Asunto(s)
Carotenoides/sangre , Neoplasias Pulmonares/sangre , Neoplasias Pulmonares/epidemiología , Neoplasias de la Retina/sangre , Neoplasias de la Retina/epidemiología , Biomarcadores , Femenino , Humanos , Masculino , Riesgo
6.
Nutr Hosp ; 33(1): 105-10, 2016 02 16.
Artículo en Español | MEDLINE | ID: mdl-27019264

RESUMEN

Gallbladder cancer is the most malign neoplasm of the biliary tract. Chile presents the third highest prevalence of gallbladder cancer in the Americas, being Chilean women from the city of Valdivia the ones with the highest prevalence. The main risk factors associated with gallbladder cancer are: sex, cholelithiasis, obesity, ethnicity, chronic inflammation, history of infection diseases such as Helicobacter pyloriand Salmonellaand family history of gallbladder cancer. In Chile gallbladder cancer mortality is close to prevalence level. This is related to the silent symptomatology of this cancer, as well as the lack of specific symptoms. The high prevalence of obesity and infectious diseases present in Chile are two of the main risk factors of gallbladder cancer and Chile has prevalence of obesity close to 30%. The aim of this literary review is to inform and summarize the main risk factors of gallbladder cancer that are prevalent in Chile, in order to be able to focus preventive and management interventions of this risk factor for the reduction in prevalence and mortality of gallbladder cancer in Chile.


Asunto(s)
Neoplasias de la Vesícula Biliar/epidemiología , Estado Nutricional , Adulto , Anciano , Chile/epidemiología , Femenino , Neoplasias de la Vesícula Biliar/mortalidad , Humanos , Masculino , Persona de Mediana Edad , Obesidad/complicaciones , Obesidad/epidemiología , Prevalencia , Factores de Riesgo
7.
Nutr. hosp ; 33(1): 105-110, ene.-feb. 2016. graf
Artículo en Español | IBECS | ID: ibc-153044

RESUMEN

El cáncer de vesícula biliar es la neoplasia maligna más común en el tracto biliar. Chile presenta la tercera prevalencia más alta de cáncer de vesícula en el continente americano, siendo las mujeres chilenas de la ciudad de Valdivia las que presentan la prevalencia más alta. Los principales factores que se han asociado al cáncer de vesícula son: ser mujer, colelitiasis, obesidad, etnia, inflamación crónica, historia de enfermedades infecciones, como H. pylori y Salmonella e historia familiar de cáncer. En Chile la mortalidad por cáncer de vesícula es cercana al nivel de prevalencia. Esto se debe en parte a que el cáncer de vesícula es una enfermedad silenciosa y sin síntomas específicos en primeras instancias. Presentar obesidad y ser portador de agentes infecciosos, como Helicobacter pylori, son dos de los factores de riesgo más importantes para desarrollar cáncer de vesícula en Chile, ya que existe y una prevalencia de obesidad cercana al 30%. El objetivo de esta revisión literaria es informar y resumir los factores de riesgo de cáncer de vesícula prevalentes en Chile, para así enfocarse en la prevención y cuidado de estos, con el propósito de reducir la prevalencia de esta letal enfermedad (AU)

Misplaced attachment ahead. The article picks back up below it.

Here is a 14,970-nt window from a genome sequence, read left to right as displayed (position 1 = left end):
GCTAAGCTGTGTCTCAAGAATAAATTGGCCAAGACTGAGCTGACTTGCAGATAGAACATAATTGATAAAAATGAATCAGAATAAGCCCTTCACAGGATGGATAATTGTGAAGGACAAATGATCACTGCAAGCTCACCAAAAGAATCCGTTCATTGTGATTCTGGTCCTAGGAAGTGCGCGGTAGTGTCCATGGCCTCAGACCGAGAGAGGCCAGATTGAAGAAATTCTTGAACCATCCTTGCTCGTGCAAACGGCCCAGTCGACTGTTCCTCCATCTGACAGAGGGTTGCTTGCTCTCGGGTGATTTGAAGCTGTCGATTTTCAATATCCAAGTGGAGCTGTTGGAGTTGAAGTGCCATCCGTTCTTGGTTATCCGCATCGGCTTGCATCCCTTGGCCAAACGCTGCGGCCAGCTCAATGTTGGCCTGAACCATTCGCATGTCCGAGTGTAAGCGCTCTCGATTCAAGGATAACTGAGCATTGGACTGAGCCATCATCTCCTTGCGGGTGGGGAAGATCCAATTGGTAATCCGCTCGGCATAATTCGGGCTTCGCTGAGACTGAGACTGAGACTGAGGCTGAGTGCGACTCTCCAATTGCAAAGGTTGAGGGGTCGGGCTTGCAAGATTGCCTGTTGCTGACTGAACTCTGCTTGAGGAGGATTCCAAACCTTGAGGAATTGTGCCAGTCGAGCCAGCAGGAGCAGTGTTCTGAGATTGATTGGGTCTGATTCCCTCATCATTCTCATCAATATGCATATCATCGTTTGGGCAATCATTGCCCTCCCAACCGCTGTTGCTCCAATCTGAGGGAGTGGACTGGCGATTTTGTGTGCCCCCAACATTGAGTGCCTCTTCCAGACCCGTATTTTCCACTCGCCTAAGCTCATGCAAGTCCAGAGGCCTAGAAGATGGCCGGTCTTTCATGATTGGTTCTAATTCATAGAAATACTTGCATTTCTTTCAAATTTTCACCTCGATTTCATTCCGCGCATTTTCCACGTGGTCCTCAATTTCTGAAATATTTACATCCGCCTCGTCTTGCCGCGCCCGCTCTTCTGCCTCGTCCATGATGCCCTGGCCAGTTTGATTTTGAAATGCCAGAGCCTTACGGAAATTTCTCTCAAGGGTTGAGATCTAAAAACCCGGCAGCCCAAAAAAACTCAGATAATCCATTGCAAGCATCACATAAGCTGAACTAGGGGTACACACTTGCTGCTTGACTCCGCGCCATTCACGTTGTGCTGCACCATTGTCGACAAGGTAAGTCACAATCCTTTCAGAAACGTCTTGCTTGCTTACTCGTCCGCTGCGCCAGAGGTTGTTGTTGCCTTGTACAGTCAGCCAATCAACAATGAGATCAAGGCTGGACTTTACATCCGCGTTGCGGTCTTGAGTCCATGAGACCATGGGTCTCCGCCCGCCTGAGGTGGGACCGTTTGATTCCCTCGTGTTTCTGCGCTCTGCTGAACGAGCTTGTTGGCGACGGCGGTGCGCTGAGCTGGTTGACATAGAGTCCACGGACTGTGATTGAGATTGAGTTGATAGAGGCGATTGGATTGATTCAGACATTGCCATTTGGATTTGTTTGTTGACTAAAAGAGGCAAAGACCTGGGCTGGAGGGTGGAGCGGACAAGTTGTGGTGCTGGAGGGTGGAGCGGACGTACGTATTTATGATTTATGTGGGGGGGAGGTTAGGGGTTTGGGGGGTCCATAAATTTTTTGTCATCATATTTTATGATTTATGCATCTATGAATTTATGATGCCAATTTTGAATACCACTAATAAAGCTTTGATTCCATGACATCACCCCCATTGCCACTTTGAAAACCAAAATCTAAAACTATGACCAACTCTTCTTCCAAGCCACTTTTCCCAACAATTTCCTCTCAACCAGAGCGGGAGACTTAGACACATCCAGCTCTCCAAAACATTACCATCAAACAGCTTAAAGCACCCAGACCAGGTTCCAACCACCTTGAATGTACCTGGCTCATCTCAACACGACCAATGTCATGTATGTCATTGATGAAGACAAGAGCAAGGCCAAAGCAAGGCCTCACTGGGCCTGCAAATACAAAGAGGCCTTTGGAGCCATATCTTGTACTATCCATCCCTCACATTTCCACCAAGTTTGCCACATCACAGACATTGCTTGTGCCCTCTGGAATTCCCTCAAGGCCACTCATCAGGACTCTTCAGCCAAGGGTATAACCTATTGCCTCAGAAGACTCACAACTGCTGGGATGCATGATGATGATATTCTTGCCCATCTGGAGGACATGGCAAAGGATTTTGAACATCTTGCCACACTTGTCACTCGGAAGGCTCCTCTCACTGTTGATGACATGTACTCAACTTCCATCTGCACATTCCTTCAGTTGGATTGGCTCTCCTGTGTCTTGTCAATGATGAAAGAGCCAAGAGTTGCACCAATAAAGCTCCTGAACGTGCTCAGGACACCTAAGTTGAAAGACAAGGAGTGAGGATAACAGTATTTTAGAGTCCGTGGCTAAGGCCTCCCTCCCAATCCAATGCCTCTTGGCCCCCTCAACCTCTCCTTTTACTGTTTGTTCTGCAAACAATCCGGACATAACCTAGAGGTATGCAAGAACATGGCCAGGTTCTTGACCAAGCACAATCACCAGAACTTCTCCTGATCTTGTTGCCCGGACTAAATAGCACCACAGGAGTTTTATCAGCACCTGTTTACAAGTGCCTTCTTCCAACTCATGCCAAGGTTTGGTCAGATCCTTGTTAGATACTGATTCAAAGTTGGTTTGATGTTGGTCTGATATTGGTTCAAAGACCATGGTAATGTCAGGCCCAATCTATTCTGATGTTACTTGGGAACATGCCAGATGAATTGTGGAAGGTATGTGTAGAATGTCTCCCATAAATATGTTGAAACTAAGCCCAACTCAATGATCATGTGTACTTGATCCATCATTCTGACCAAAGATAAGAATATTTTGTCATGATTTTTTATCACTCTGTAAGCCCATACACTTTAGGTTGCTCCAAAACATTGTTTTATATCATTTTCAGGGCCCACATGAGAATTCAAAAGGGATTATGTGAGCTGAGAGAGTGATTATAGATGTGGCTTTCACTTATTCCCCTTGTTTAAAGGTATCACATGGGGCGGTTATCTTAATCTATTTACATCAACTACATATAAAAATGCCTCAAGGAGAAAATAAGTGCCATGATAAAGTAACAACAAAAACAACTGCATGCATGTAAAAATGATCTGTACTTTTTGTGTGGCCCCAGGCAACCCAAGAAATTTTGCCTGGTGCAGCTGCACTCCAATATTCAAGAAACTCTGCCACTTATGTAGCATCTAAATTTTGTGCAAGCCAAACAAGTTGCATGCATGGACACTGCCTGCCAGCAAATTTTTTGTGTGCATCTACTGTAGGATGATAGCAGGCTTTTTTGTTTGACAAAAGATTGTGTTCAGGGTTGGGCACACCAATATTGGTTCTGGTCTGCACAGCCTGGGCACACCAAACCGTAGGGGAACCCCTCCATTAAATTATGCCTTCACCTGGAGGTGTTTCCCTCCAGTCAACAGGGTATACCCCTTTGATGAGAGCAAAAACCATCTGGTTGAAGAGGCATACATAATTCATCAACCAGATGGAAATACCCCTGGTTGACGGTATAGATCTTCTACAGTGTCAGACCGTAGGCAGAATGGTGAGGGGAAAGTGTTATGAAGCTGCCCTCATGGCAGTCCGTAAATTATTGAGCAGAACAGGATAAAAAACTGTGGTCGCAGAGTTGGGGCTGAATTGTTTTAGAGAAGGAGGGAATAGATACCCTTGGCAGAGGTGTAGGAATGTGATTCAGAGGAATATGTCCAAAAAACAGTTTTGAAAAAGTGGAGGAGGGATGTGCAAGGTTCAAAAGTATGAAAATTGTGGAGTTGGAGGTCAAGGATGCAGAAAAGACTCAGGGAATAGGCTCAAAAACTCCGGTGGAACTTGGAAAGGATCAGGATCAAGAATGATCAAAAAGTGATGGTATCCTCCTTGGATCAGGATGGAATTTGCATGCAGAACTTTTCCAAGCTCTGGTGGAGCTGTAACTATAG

Gallbladder cancer is the most malign neoplasm of the biliary tract. Chile presents the third highest prevalence of gallbladder cancer in the Americas, being Chilean women from the city of Valdivia the ones with the highest prevalence. The main risk factors associated with gallbladder cancer are: sex, cholelithiasis, obesity, ethnicity, chronic inflammation, history of infection diseases such as Helicobacter pylori and Salmonella and family history of gallbladder cancer. In Chile gallbladder cancer mortality is close to prevalence level. This is related to the silent symptomatology of this cancer, as well as the lack of specific symptoms. The high prevalence of obesity and infectious diseases present in Chile are two of the main risk factors of gallbladder cancer and Chile has prevalence of obesity close to 30% The aim of this literary review is to inform and summarize the main risk factors of gallbladder cancer that are prevalent in Chile, in order to be able to focus preventive and management interventions of this risk factor for the reduction in prevalence and mortality of gallbladder cancer in Chile (AU)